It further stated that the country could become the 23rd largest economy by 2050 with an average annual growth of 5%. If it does so, it would supersede countries like Australia, Spain, South Africa, and Malaysia.

Its economic growth stood at 7.11% for fiscal year 2015-16 – higher than the 7.05% projected earlier by the government.

This was also the first time its economic growth stood above the 7% mark.

In the previous fiscal year, economic growth had risen at 6.55%.
After the release of the final figures, Planning Minister Mostafa Kamal had said that “to the best of my knowledge, this is the highest GDP growth rate achieved by the country after independence [1971].

The growth was a surprise to the upside not only for the government but for agencies such as the World Bank as well. For 2016-17, the government has set a target of 7.2% growth even though the World Bank sees a 6.8% pace.

Meanwhile, the Asian Development Bank – whose revised estimates of 7.1% growth for 2015-16 were quite close to the actual figure – estimates a 6.9% pace for the current fiscal.

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MARCH 23, 2017

Posted in ACHIEVEMENTS - SUCCESS, CHALLENGES, CURRENT ISSUES, ECONOMY, FOREIGN RELATIONS & POLICY, GROWTH & TARGET, INDUSTRIES | Leave a comment

RUSSIA IS VYING FOR ENERGY AND TELECOM DEALS IN BANGLADESH

RUSSIA IS VYING FOR ENERGY AND TELECOM DEALS IN BANGLADESH

Divyansh Awasthi

ENERGY SECTOR TIES

Russia (ERUS) has been a close strategic partner of Bangladesh since the latter’s independence in 1971. However, it does not feature as a major trading partner of the country as shown in the top export destinations of Bangladesh in the graph below. However, renewed ties between the two nations may see that picture changing.

In the previous article of this series, we explored how Russia is providing help to Bangladesh in constructing its first nuclear power plant. But the cooperation in the energy and power sector does not end there.

According to a report by RIR (Russia & India Report), Russia’s Inter RAO-Engineering, a subsidiary of Inter RAO Group, signed a contract with the Bangladesh Power Development Board for overhauling the 210-megawatt Siddirganch power plant. This is the company’s second contract from the Board after 2014.

Also, Russia’s energy giant Gazprom (OGZPY), via Gazprom International, is investing in the exploration of gas in Bangladesh. The company has been operational in the country since 2012 and has built 15 wells in six fields across Bangladesh with more than 50,000 meters drilled. It intends to continue cooperating with Petrobangla for production drilling.

COOPERATION IN THE TELECOM SECTOR

In the telecom sector, Russia also has a noticeable presence.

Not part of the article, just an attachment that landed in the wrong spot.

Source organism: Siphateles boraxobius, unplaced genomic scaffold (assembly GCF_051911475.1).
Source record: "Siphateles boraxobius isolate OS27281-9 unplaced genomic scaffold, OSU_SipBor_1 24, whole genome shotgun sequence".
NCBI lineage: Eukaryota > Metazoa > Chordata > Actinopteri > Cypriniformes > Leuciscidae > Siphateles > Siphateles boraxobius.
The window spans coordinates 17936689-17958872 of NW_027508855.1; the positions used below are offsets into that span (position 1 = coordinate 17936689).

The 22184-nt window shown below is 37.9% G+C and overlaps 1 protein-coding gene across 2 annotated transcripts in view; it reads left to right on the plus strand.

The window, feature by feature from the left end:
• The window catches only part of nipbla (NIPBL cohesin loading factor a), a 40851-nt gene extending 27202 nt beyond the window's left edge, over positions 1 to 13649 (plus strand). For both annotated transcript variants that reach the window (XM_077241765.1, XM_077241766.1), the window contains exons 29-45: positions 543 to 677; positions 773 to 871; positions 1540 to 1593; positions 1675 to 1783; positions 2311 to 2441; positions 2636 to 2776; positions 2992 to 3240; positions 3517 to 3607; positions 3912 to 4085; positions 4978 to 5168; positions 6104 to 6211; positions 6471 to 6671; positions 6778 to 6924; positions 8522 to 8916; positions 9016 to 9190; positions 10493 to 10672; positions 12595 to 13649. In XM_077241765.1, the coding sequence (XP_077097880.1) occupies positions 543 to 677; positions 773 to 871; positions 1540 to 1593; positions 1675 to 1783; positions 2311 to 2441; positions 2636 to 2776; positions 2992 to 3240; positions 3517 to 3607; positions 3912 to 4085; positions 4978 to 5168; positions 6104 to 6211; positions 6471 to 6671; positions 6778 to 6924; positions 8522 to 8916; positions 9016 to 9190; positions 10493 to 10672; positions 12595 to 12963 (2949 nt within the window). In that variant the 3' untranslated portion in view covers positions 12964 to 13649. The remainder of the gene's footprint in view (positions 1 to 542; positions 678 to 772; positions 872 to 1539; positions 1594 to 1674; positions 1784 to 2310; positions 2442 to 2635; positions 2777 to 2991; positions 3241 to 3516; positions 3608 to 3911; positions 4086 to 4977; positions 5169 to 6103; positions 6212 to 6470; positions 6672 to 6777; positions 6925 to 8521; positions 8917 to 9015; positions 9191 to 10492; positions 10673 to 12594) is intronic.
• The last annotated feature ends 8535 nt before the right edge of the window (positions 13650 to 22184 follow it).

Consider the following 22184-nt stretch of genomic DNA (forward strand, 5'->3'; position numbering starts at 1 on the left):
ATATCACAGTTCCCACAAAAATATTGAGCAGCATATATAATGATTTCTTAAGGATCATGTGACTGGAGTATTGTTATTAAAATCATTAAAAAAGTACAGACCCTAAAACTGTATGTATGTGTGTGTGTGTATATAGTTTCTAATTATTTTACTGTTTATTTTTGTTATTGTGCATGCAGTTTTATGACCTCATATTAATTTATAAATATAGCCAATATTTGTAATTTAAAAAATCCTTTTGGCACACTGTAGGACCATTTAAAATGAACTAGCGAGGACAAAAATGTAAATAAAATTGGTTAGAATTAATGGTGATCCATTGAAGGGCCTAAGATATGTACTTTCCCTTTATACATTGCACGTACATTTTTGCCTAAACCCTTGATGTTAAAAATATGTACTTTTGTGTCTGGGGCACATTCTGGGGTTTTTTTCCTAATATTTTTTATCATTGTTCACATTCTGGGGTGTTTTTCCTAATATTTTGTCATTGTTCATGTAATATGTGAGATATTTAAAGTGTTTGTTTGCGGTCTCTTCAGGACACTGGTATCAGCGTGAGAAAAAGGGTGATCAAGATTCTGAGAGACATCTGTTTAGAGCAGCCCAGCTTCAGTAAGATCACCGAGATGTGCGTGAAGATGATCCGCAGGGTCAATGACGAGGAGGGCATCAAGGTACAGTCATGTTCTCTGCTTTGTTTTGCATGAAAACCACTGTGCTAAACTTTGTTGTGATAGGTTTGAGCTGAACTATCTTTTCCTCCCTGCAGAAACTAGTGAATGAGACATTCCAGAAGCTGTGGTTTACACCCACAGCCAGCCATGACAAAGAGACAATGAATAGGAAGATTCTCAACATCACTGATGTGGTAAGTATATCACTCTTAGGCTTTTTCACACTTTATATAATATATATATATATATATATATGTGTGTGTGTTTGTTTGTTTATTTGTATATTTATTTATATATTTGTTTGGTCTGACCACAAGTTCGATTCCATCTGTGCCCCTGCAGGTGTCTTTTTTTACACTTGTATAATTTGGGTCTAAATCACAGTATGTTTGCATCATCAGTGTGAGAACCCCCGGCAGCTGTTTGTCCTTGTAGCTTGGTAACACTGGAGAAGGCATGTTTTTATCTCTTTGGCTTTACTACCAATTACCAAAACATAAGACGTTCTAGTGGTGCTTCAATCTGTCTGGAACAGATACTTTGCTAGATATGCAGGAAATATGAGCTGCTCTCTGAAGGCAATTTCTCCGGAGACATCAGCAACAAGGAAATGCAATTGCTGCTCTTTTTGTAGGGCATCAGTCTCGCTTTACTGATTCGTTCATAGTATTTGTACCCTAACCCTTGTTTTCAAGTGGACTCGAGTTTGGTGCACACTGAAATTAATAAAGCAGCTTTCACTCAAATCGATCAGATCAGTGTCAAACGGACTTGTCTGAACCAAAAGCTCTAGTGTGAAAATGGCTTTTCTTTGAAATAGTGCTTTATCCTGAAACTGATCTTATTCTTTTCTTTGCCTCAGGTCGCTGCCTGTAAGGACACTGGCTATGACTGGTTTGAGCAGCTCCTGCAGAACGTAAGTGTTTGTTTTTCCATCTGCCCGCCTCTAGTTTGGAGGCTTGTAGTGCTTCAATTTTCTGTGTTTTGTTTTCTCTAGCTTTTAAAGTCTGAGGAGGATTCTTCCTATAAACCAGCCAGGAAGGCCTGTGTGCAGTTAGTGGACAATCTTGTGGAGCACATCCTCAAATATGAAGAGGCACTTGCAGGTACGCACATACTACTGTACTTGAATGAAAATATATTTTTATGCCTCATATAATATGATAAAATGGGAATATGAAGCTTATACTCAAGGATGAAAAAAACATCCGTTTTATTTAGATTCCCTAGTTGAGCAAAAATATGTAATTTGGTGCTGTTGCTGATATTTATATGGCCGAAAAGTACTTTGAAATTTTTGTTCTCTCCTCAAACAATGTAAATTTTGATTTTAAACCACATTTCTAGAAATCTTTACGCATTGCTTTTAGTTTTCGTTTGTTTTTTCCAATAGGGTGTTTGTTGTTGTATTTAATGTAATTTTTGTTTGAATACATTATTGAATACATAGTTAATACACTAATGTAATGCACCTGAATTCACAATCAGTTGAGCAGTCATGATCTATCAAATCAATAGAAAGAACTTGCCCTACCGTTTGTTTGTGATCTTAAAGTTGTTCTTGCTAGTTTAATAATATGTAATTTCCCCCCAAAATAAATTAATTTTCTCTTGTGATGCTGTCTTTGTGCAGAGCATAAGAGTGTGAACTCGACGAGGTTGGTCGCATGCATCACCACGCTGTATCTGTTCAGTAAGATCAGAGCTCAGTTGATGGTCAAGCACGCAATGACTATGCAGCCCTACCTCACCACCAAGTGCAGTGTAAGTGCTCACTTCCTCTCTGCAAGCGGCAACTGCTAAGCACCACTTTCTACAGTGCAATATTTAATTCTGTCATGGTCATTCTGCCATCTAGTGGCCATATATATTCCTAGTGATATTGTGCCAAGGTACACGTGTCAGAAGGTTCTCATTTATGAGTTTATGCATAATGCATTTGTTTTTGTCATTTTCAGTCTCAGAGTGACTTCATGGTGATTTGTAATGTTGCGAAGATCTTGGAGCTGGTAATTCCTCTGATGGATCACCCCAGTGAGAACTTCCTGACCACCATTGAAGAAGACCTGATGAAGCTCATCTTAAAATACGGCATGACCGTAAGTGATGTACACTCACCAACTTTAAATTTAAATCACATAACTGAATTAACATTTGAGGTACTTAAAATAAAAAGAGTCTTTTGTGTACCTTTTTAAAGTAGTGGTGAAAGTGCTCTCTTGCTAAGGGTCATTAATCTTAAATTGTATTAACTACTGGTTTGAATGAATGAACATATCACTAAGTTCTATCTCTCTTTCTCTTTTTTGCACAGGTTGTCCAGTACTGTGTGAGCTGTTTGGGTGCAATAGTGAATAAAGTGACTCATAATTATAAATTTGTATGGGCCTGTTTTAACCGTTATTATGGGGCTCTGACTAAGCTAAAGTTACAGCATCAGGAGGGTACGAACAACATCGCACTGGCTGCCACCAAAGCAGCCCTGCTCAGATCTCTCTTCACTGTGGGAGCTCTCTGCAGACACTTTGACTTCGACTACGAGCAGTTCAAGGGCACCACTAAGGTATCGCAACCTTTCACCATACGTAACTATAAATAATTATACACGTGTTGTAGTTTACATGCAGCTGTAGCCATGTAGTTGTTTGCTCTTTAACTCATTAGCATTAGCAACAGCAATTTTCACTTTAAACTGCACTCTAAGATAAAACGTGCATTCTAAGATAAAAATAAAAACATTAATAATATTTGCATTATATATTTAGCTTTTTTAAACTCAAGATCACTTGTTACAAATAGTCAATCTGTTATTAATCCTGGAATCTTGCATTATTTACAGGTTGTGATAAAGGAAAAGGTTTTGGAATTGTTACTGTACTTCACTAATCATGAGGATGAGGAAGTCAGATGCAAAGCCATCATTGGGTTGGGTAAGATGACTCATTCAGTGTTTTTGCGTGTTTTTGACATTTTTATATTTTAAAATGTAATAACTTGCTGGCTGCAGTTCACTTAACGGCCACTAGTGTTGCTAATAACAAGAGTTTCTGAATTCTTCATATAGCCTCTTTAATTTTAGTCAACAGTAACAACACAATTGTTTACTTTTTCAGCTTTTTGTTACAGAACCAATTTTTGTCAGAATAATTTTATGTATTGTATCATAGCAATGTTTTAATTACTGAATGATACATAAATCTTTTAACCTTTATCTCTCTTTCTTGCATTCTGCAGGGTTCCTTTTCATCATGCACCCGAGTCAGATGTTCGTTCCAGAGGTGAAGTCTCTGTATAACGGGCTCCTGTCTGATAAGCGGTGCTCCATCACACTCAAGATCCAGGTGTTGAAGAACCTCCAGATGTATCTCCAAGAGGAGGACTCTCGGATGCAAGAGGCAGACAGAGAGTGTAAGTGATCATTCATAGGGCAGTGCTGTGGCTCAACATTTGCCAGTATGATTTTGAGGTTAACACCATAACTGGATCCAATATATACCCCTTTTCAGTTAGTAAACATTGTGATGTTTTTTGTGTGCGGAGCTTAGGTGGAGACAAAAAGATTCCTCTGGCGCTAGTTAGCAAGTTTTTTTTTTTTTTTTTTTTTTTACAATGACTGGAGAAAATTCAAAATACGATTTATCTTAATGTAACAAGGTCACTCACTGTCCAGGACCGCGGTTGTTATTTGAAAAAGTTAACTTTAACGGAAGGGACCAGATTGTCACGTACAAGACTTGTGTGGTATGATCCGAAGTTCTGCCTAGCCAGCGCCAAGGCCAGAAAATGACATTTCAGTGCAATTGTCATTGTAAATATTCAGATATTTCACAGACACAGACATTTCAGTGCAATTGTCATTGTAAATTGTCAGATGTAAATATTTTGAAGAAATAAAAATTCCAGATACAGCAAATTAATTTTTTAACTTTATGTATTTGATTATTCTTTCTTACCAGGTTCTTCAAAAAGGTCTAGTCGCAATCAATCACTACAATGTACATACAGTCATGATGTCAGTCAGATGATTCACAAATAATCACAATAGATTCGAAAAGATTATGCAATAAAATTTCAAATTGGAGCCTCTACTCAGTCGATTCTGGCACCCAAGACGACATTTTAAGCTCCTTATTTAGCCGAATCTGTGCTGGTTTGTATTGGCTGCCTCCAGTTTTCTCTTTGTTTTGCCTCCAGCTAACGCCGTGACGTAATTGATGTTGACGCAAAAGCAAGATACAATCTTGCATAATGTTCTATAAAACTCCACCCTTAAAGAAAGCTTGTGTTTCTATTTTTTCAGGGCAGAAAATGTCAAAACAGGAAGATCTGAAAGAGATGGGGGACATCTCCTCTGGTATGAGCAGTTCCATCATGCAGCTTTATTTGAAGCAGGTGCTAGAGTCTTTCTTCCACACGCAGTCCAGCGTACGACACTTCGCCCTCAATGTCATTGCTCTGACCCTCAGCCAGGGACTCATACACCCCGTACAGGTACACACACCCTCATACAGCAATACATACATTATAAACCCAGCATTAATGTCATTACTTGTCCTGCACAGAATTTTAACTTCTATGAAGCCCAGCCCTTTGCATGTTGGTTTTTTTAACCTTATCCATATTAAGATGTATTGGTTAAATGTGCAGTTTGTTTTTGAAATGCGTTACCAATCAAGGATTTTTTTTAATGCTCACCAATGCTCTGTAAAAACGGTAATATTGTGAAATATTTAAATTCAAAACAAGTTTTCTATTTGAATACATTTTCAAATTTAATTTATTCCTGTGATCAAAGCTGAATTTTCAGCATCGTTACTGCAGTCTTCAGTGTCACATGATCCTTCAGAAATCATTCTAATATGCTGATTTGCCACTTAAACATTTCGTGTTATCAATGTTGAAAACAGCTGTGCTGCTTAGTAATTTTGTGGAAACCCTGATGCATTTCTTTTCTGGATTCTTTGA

Related Article The Rise and Fall of Minegolia: Where Chinese Demand Will Drive the Mongolian Economy Next

According to a report by RIR (Russia & India Report), Russia’s GS Group launched Bangladesh’s first Direct-To-Home (DTH) service provider RealVU in 2016 in partnership with the country’s industrial conglomerate, Beximco Group. The GS Group has now exited the business after completing the investment cycle.

Meanwhile, the RIR report noted that according to Russian Embassy in Bangladesh, the Multinet Group has invested more than $100 million in the country.

With Bangladesh growing at a faster pace than ever in its history and intending to become an easier place to do business, Russian companies have found renewed interest in partnering with local companies in strategic sectors. This will provide experienced guidance to Bangladeshi companies while giving Russia a piece of potentially one of the fastest growing frontier markets in the world.

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FEBRUARY 28, 2017

Posted in ACHIEVEMENTS - SUCCESS, AGRICULTURE, CHALLENGES, CLIMATE - Global Warming Challenge, CURRENT ISSUES, DECENTRALIZATION, DEFENCE & SECURITY, Distribution & Poverty, ECONOMY, ENERGY - NATURAL RESOURCES, FOREIGN RELATIONS & POLICY, G-8, GLOBAL INDICATORS & BENCHMARK, GLOBALIZATION, GROWTH & TARGET, INDUSTRIES, N-11, NON ALIGNED MOVEMENT, REFLECTION - Refreshing our Memories, REGIONAL COOPERATION, Regional Policy, SOCIETY, SOCIO-ECONOMY -- Inequality, SOCIO-ECONOMY -- Inequality, Poverty, Distribution & Poverty, STOCK MARKET, STRATEGY & POLICY, TOURISM, TRADE BODIES, UNITED NATIONS, WORLD - GEOPOLITICS | Leave a comment

WHY RUSSIA IS SUDDENLY BETTING BIG ON BANGLADESH

WHY RUSSIA IS SUDDENLY BETTING BIG ON BANGLADESH

Divyansh Awasthi

The US, Germany and the UK were the top three export destinations for Bangladesh in fiscal year 2015-16. These three accounted for 42% of the country’s exports for the year.

Russia (RSX) is not a major trading partner of Bangladesh. According to Federal Customs Service of Russia, bilateral trade between Russia and Bangladesh was a little over $1.4 billion in 2016. The main items that Bangladesh exports to Russia include readymade garments, seafood, jute and jute products, tea, and leather. Meanwhile, Bangladesh imports cereals, machinery and mechanical equipment, metals, and minerals and fertilizers from Russia.